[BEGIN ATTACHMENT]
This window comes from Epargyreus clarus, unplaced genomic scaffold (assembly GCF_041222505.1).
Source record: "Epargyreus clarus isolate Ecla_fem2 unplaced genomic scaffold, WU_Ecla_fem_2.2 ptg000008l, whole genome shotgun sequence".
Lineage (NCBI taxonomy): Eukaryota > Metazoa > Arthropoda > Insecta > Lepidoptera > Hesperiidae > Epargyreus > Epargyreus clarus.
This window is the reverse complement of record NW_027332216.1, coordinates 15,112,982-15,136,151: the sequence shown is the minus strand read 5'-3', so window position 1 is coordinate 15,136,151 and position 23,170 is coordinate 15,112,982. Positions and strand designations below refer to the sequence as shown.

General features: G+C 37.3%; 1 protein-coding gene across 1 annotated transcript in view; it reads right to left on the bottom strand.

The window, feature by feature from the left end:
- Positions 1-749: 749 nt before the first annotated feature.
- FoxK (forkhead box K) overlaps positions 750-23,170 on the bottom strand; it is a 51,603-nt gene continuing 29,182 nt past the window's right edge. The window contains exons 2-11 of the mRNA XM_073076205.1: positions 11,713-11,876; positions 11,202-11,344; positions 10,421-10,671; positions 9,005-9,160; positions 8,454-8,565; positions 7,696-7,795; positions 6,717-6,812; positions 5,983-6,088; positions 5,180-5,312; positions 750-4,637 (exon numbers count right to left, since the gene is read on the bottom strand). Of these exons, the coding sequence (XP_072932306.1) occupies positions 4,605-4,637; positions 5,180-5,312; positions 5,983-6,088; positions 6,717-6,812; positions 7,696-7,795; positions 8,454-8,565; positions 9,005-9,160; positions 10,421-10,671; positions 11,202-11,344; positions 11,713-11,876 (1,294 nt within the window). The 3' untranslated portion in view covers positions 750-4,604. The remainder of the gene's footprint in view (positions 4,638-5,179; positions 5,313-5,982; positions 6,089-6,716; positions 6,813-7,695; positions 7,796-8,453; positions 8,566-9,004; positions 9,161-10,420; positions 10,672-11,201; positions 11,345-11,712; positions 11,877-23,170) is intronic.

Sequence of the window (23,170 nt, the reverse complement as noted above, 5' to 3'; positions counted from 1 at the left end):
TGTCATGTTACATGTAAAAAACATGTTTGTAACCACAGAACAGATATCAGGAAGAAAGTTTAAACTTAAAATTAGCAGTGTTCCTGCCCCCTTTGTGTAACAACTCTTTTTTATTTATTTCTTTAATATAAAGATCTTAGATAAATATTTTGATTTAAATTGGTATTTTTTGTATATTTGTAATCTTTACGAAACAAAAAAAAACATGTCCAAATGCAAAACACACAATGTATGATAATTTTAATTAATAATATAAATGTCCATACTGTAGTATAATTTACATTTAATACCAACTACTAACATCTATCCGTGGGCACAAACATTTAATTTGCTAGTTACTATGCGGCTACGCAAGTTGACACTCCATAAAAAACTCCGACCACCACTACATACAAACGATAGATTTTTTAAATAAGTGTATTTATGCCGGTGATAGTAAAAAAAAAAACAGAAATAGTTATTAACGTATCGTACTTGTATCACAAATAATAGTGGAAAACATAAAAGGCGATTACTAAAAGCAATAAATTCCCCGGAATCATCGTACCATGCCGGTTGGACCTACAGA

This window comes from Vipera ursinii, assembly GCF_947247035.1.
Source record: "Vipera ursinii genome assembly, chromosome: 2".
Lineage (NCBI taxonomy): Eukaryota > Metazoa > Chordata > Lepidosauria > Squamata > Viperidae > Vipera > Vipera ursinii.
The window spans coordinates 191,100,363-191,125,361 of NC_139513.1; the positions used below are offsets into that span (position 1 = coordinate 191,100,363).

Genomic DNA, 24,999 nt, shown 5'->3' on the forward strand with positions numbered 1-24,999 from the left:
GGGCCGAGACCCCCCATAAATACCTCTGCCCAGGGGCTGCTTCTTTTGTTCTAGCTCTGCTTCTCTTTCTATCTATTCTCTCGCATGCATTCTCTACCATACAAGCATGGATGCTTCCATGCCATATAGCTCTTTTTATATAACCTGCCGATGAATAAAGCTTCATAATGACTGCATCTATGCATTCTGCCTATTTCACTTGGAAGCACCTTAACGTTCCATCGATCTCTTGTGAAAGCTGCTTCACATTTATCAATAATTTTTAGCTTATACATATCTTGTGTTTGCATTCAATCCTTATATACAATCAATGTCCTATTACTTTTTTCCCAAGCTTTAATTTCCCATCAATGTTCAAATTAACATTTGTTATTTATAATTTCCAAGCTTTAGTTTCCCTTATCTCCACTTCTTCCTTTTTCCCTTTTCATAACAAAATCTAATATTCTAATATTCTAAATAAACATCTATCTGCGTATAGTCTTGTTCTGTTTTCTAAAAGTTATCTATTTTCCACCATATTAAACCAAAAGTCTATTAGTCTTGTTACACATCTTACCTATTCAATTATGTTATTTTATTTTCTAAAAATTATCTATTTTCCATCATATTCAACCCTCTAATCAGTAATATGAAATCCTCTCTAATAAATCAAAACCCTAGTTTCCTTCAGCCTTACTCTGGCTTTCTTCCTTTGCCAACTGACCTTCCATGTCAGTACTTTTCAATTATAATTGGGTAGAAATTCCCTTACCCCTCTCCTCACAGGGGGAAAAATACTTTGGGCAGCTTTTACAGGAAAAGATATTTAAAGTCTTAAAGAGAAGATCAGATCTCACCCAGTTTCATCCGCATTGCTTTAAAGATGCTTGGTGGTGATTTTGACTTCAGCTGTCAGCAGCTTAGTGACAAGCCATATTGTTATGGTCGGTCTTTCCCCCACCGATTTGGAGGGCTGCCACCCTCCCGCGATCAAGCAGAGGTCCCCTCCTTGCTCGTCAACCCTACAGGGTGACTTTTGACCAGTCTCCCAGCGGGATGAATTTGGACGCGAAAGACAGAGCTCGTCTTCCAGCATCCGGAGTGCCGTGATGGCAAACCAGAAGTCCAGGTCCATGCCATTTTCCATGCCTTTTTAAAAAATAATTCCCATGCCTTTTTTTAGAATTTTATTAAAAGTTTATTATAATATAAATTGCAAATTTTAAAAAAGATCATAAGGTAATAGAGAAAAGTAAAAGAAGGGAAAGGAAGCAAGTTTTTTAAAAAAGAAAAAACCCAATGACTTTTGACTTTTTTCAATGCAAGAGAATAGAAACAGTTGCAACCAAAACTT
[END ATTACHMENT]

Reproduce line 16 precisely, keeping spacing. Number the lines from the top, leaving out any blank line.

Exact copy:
GGGCCGAGACCCCCCATAAATACCTCTGCCCAGGGGCTGCTTCTTTTGTTCTAGCTCTGCTTCTCTTTCTATCTATTCTCTCGCATGCATTCTCTACCATACAAGCATGGATGCTTCCATGCCATATAGCTCTTTTTATATAACCTGCCGATGAATAAAGCTTCATAATGACTGCATCTATGCATTCTGCCTATTTCACTTGGAAGCACCTTAACGTTCCATCGATCTCTTGTGAAAGCTGCTTCACATTTATCAATAATTTTTAGCTTATACATATCTTGTGTTTGCATTCAATCCTTATATACAATCAATGTCCTATTACTTTTTTCCCAAGCTTTAATTTCCCATCAATGTTCAAATTAACATTTGTTATTTATAATTTCCAAGCTTTAGTTTCCCTTATCTCCACTTCTTCCTTTTTCCCTTTTCATAACAAAATCTAATATTCTAATATTCTAAATAAACATCTATCTGCGTATAGTCTTGTTCTGTTTTCTAAAAGTTATCTATTTTCCACCATATTAAACCAAAAGTCTATTAGTCTTGTTACACATCTTACCTATTCAATTATGTTATTTTATTTTCTAAAAATTATCTATTTTCCATCATATTCAACCCTCTAATCAGTAATATGAAATCCTCTCTAATAAATCAAAACCCTAGTTTCCTTCAGCCTTACTCTGGCTTTCTTCCTTTGCCAACTGACCTTCCATGTCAGTACTTTTCAATTATAATTGGGTAGAAATTCCCTTACCCCTCTCCTCACAGGGGGAAAAATACTTTGGGCAGCTTTTACAGGAAAAGATATTTAAAGTCTTAAAGAGAAGATCAGATCTCACCCAGTTTCATCCGCATTGCTTTAAAGATGCTTGGTGGTGATTTTGACTTCAGCTGTCAGCAGCTTAGTGACAAGCCATATTGTTATGGTCGGTCTTTCCCCCACCGATTTGGAGGGCTGCCACCCTCCCGCGATCAAGCAGAGGTCCCCTCCTTGCTCGTCAACCCTACAGGGTGACTTTTGACCAGTCTCCCAGCGGGATGAATTTGGACGCGAAAGACAGAGCTCGTCTTCCAGCATCCGGAGTGCCGTGATGGCAAACCAGAAGTCCAGGTCCATGCCATTTTCCATGCCTTTTTAAAAAATAATTCCCATGCCTTTTTTTAGAATTTTATTAAAAGTTTATTATAATATAAATTGCAAATTTTAAAAAAGATCATAAGGTAATAGAGAAAAGTAAAAGAAGGGAAAGGAAGCAAGTTTTTTAAAAAAGAAAAAACCCAATGACTTTTGACTTTTTTCAATGCAAGAGAATAGAAACAGTTGCAACCAAAACTT